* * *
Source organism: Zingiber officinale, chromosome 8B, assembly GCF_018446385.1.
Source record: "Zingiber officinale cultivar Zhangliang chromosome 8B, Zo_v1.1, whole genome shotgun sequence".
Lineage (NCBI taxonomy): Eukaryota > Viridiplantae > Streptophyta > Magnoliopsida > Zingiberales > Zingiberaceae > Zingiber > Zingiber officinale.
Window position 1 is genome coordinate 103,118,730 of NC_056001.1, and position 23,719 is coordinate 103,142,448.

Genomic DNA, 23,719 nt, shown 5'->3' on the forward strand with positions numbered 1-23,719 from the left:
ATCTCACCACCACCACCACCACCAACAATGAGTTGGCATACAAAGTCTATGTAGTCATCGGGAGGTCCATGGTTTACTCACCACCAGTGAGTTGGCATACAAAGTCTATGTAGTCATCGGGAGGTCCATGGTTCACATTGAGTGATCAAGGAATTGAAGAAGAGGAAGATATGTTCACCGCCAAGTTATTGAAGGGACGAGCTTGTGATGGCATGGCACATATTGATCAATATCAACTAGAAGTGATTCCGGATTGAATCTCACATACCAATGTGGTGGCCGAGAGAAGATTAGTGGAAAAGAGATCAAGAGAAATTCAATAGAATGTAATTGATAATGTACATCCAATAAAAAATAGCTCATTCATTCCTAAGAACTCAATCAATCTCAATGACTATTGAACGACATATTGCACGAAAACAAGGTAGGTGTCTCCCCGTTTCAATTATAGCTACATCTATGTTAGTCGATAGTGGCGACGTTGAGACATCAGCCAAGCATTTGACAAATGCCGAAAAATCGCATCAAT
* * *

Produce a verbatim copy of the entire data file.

Source organism: Zingiber officinale, chromosome 8B, assembly GCF_018446385.1.
Source record: "Zingiber officinale cultivar Zhangliang chromosome 8B, Zo_v1.1, whole genome shotgun sequence".
Lineage (NCBI taxonomy): Eukaryota > Viridiplantae > Streptophyta > Magnoliopsida > Zingiberales > Zingiberaceae > Zingiber > Zingiber officinale.
Window position 1 is genome coordinate 103,118,730 of NC_056001.1, and position 23,719 is coordinate 103,142,448.

Genomic DNA, 23,719 nt, shown 5'->3' on the forward strand with positions numbered 1-23,719 from the left:
ATCTCACCACCACCACCACCACCAACAATGAGTTGGCATACAAAGTCTATGTAGTCATCGGGAGGTCCATGGTTTACTCACCACCAGTGAGTTGGCATACAAAGTCTATGTAGTCATCGGGAGGTCCATGGTTCACATTGAGTGATCAAGGAATTGAAGAAGAGGAAGATATGTTCACCGCCAAGTTATTGAAGGGACGAGCTTGTGATGGCATGGCACATATTGATCAATATCAACTAGAAGTGATTCCGGATTGAATCTCACATACCAATGTGGTGGCCGAGAGAAGATTAGTGGAAAAGAGATCAAGAGAAATTCAATAGAATGTAATTGATAATGTACATCCAATAAAAAATAGCTCATTCATTCCTAAGAACTCAATCAATCTCAATGACTATTGAACGACATATTGCACGAAAACAAGGTAGGTGTCTCCCCGTTTCAATTATAGCTACATCTATGTTAGTCGATAGTGGCGACGTTGAGACATCAGCCAAGCATTTGACAAATGCCGAAAAATCGCATCAAT